Barby is a village and civil parish in the Daventry district of Northamptonshire, England, situated approximately four miles south-east of Rugby and five miles north-west of Daventry. In 2001 the parish had a population of 2083.
The village is located upon a prominent hill overlooking the Rainsbrook and River Leam valleys. The Oxford Canal is about one mile west running north and south and the M45 motorway passes just north-west of the village. Two new canal marinas are currently under development within the parish, which will reinvigorate this charming and attractive stretch of inland waterway and allow visitors to appreciate the natural beauty of the rural environment.
The village church, dedicated to St Mary, is of pink sandstone and has a peal of five bells and an interesting two-storey porch. The church contains some Anglo-Saxon remains including a tombstone, but the present construction probably dates mainly from the 13th and 14th centuries. Extensive Victorian refurbishing work was carried out, in which the church's medieval wall paintings and texts were sadly destroyed (though fragments of 17th century texts were recorded in the rector's notes at the time), however some interesting column capitals remain as testaments to the dating of the structure. Recent more informed restoration work has just been completed, which will preserve the stonework for the coming centuries.
In 1965 Owen Maclaren designed and patented the first baby buggy at Arnold House, a restored farmhouse.
As for its more ancient history, the present village was probably founded in Saxon times - it has been suggested that the name 'Barby' may derive from from Old Norse Bergbýr meaning 'hill dwelling', but it is more likely that the hilltop was previously settled by Saxons and developed as Berughburh (also meaning 'hill settlement'), then subsequently deserted, re-occupied and renamed during the Viking invasions of the late 9th century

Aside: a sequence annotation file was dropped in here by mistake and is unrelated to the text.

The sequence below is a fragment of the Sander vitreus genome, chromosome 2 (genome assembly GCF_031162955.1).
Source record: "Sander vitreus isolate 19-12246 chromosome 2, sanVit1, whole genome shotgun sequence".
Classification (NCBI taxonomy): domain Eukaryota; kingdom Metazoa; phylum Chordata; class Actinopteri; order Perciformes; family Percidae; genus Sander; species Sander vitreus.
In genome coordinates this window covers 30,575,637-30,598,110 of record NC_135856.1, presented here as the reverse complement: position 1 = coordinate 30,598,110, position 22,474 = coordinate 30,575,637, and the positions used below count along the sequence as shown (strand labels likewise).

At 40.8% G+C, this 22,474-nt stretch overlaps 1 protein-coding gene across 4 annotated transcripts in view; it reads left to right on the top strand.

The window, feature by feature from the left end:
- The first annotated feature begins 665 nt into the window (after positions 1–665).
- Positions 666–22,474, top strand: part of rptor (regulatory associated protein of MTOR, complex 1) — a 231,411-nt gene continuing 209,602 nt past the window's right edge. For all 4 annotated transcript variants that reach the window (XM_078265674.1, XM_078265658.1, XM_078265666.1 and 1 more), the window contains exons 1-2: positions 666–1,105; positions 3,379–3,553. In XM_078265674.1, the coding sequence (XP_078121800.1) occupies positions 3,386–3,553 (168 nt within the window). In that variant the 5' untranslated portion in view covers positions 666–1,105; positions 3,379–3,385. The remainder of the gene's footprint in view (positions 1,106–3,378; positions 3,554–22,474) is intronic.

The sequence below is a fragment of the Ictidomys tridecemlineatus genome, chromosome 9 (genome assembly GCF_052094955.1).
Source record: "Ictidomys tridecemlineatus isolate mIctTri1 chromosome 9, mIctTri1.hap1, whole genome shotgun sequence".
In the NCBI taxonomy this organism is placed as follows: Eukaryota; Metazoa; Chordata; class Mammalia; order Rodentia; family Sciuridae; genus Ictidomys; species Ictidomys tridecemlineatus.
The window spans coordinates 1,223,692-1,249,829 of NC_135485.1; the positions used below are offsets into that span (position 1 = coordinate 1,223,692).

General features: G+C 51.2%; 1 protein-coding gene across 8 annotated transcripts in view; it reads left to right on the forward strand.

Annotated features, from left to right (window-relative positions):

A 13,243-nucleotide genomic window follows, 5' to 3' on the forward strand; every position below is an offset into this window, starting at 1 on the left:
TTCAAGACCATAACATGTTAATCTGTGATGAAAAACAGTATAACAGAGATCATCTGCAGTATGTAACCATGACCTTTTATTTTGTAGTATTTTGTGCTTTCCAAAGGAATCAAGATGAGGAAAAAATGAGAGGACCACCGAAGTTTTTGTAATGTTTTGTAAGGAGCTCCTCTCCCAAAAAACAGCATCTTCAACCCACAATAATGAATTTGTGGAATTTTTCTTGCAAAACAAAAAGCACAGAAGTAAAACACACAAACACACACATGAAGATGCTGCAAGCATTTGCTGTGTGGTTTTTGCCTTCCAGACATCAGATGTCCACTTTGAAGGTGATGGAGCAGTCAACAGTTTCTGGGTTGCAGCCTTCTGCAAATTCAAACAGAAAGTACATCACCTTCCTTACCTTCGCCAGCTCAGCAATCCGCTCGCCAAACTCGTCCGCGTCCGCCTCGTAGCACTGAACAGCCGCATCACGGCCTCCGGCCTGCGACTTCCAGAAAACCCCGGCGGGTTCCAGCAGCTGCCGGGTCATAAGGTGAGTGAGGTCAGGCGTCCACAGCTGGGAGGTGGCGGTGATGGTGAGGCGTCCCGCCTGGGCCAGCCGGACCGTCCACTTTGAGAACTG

Looking much further back in time, Barby Hill may well have been home to an Iron Age settlement in pre-Roman and early Roman times - established as a strategic lookout point from which to survey and dominate a wide stretch of the surrounding countryside. It is notable that Barby parish extends a slice of Northamptonshire into neighbouring Warwickshire, using the course of the Rainsbrook to mark the county boundary - and it is possible that this boundary may have remained unchanged for over two thousand years, from the time of the pre-Roman celtic tribes. An archaeological investigation is currently under way to seek further evidence for these theories, to add to what has already been discovered by recent excavation work.
Returning to the 9th century, there was certainly a Viking settlement at nearby Barby Nortoft, where a Danish socman (free-man) probably established a small community around 890-910AD - and the old road leading down from Barby to Nortoft almost certainly dates right back to that period. The parish also contains an interesting deserted medieval settlement site at Onley - this is known to have been occupied from the 1200s until the late 1500s, and then to have been suddenly deserted over a period of about 20-30 years, probably due to a mixture of epidemic disease (plague) and enclosure by wealthy sheep-landlords (a more detailed account of the creation and desertion of Onley can be found in the Regional section of this site). It is interesting to note that Onley in the early 1600s had become a sort of mass-production logistics plant for sheep-processing, with outputs of wool and meat to the respective markets of Coventry and London - so that the current logistics-park development of the Daventry International Rail Freight Terminal (DIRFT) just north of Barby and Kilsby can be seen as just a repetition of what had already happened previously some 400 years earlier!
We hope you will enjoy this visit to Barby's village history site - and don't forget to look in the site's Regional section, where there are more historical articles about the archaeology and history of the surrounding area.